On Tuesday, antitrust regulators from the European Commission announced an investigation into Google’s $2.1 billion acquisition of wearable technology company Fitbit. Despite Google’s pledge when it acquired the company to not use the popular fitness tracker to harvest user data for the purposes of advertising, the commission said that Google’s promise was insufficient to allay antitrust concerns. “The proposed transaction would further entrench Google’s market position in the online advertising markets by increasing the already vast amount of data that Google could use for personalization of the ads it serves and displays,” the commission stated in their press release. Regulators also indicated that the investigation would focus on whether Google’s expansion into the wearables market would make it more difficult for rival firms to compete. The probe is another effort by governments to regulate Google and its parent company Alphabet as it has entered several emerging technology sectors, raising privacy and competition concerns. Recently, the California-based company announced a significant investment in home security firm ADT, saying that it planned to fully integrate its Nest smart home devices with ADT’s services.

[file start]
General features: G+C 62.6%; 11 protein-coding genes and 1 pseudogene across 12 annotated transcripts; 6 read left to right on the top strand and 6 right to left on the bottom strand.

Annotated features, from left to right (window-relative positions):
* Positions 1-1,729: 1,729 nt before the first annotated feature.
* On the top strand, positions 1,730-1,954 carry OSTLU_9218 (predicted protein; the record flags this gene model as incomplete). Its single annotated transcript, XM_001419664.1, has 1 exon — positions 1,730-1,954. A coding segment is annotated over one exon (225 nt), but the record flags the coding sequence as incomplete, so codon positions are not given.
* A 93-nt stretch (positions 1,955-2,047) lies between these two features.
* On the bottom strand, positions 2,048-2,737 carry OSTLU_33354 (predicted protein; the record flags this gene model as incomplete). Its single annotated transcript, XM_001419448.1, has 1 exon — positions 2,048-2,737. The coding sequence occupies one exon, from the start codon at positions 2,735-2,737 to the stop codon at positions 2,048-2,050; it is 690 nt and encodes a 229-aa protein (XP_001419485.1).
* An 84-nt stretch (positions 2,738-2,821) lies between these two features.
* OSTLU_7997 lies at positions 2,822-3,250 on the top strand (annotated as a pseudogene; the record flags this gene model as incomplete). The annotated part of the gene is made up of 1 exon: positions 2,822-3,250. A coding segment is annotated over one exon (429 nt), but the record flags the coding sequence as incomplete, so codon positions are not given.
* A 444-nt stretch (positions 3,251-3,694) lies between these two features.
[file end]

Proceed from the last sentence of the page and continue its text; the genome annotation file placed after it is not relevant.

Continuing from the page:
Facebook, Twitter, and YouTube Remove Video by President Trump, Citing Misinformation